MARK ALMOND: What else can we expect from a leader so vain he named a vast stadium after himself?
As if the spat between Britain and the EU over Brussels’ erratic attempts to control vaccine supplies wasn’t bad enough, India has now dealt a body blow to the idea that we should all be cooperating in the global fight against the virus.
The decision to block vaccine exports by the Indian government – led by the vain Narendra Modi, who seems increasingly bent on becoming prime minister for life – is an act of blatant populism. And it has placed Boris Johnson in a very difficult position.
Only on Tuesday in the House of Commons, the Prime Minister was talking up Anglo-Indian relations.
‘I am delighted to announce that I will visit India next month to strengthen our friendship with the world’s biggest democracy,’ he told MPs.
Mr Modi’s display of vaccine nationalism – the country is the largest vaccine producer in the world – is a strange way of repaying that friendship.
The decision to block vaccine exports by the Indian government – led by the vain Narendra Modi, who seems increasingly bent on becoming prime minister for life – is an act of blatant populism
After all, it drives a coach and horses through a legally binding contract between AstraZeneca and the British government on the supply of vaccines, and can only foster mistrust in future negotiations.
Earlier this month, Mr Modi’s India spearheaded an attempt to persuade the World Trade Organisation to lift patents on vaccines, so that poorer countries could manufacture them at cost without paying premiums to big Western pharmaceutical brands.
The idea was rebuffed, and it seems India has now blocked exports in response. Never mind that AstraZeneca, unlike other drug companies, was selling its vaccine at cost price anyway.
Mr Modi, pictured, was already annoyed with Britain after Labour, Liberal Democrat and Scottish National Party MPs criticised his government over its treatment of Indian farmers protesting against agricultural reforms in the country.
Only on Tuesday in the House of Commons, the Prime Minister was talking up Anglo-Indian relations. Mr Johnson (pictured with Narendra Modi at 2019’s G7 summit) is set to travel to India next month
After all, it drives a coach and horses through a legally binding contract between AstraZeneca and the British government on the supply of vaccines, and can only foster mistrust in future negotiations
The protests have dominated headlines and social media in India. The government’s response has been to shut down internet sites concerning the protests, to arrest protesters and sympathisers as well as journalists and to use tear gas and water cannons to disperse crowds.
The fact that so many of the protesting farmers are from the Sikh and Muslim minorities also shows the sinister sectarian side of Mr Modi’s political agenda. He appeals to Hindu nationalists and his policies seem bent on subordinating the non-Hindu minorities who make up a large proportion of the population.
Heavy-handed tactics like those meted out against the protesters and their supporters have come to be hallmarks of Mr Modi’s style of governance, where state power is used to intimidate and stifle critics.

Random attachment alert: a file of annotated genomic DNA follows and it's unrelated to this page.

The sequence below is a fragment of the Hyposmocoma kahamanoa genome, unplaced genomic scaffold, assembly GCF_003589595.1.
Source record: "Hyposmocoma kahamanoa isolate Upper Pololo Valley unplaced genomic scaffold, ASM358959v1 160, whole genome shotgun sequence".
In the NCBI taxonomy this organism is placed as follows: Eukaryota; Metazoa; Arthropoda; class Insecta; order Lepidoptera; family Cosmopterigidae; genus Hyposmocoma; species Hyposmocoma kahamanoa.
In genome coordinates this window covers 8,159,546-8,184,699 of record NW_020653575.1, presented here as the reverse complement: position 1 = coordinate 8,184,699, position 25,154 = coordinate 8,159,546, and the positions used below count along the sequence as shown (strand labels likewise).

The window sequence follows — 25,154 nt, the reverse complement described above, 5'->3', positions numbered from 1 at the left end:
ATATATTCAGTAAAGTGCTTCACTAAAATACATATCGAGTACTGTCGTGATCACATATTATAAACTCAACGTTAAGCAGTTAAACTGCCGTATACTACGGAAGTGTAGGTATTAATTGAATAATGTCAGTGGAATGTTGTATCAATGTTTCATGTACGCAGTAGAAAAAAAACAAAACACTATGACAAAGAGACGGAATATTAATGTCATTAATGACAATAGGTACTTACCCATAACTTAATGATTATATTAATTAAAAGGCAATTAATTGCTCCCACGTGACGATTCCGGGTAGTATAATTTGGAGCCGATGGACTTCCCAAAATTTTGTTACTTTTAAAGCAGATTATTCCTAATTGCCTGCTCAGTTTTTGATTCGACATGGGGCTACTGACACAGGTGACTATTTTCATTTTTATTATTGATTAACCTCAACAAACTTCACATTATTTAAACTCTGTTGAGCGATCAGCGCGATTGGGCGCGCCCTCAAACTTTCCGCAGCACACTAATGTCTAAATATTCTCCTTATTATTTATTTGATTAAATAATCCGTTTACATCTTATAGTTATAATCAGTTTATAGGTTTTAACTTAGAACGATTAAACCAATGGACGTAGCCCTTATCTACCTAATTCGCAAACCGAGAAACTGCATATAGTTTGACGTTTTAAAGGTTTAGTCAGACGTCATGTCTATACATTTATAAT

Ever since he was elected in 2014, the vast Indian sub-continent has increasingly become a political one-man show.
Cricket-lovers will have noted that some of the recent India v England games were played in Ahmedabad’s newly renamed, 110,000-capacity Modi Stadium. Only North Korea’s capital has a bigger arena and even that is not named after a living leader!
And while Donald Trump may have plastered his name over his hotels and golf courses, that was before he became US president.
Thousands of spectators were allowed to watch the early games against England at the Modi stadium. But the remaining matches are being played behind closed doors following a spike in Covid cases which doubtless encouraged the government to block vaccine exports.
Yet the fact is that Modi is democratically elected. And that is what places Mr Johnson in such an invidious situation.
The UK deal with Serum in India was announced on March 2 but its chief executive Adar Poonawalla had warned ten days earlier that supplies were not running smoothly. Pictured: Where Britain gets its vaccine supply from
Because Britain sees an alliance with democratic India as crucial in curbing the belligerence of the other gigantic state in the Indo-Pacific region –China, a one-party dictatorship run by an unabashed dictator.
This is a major factor behind our PM’s planned visit. Along with the US, Japan and Australia, Britain wants India to rein in China – although it would, of course, pose an immediate security threat to India along the Himalayan border it shares with the country.
There is also India’s possible role as an alternative supply chain for vital products instead of China.
Last year’s hugely expensive fiasco of relying on China for PPE for health and care workers should have taught us the importance of finding alternative sources for such goods.
In any choice between India and China there is no doubt the British people’s instinctive sympathy will be with India.
The trouble is that Mr Modi’s vaccine nationalism will sour attitudes. If he seems too erratic a leader to rely on for vital supplies to our health service, doubts about his dependability as an ally will grow.
A rapidly developing and securely democratic India should be welcomed by everyone. But its rumbustious multi-party traditions – along with the country’s staggering global potential – are in jeopardy from a high-handed prime minister contemptuous not only of opposition but friends at home and abroad.
Mark Almond is director of the Crisis Research Institute, Oxford
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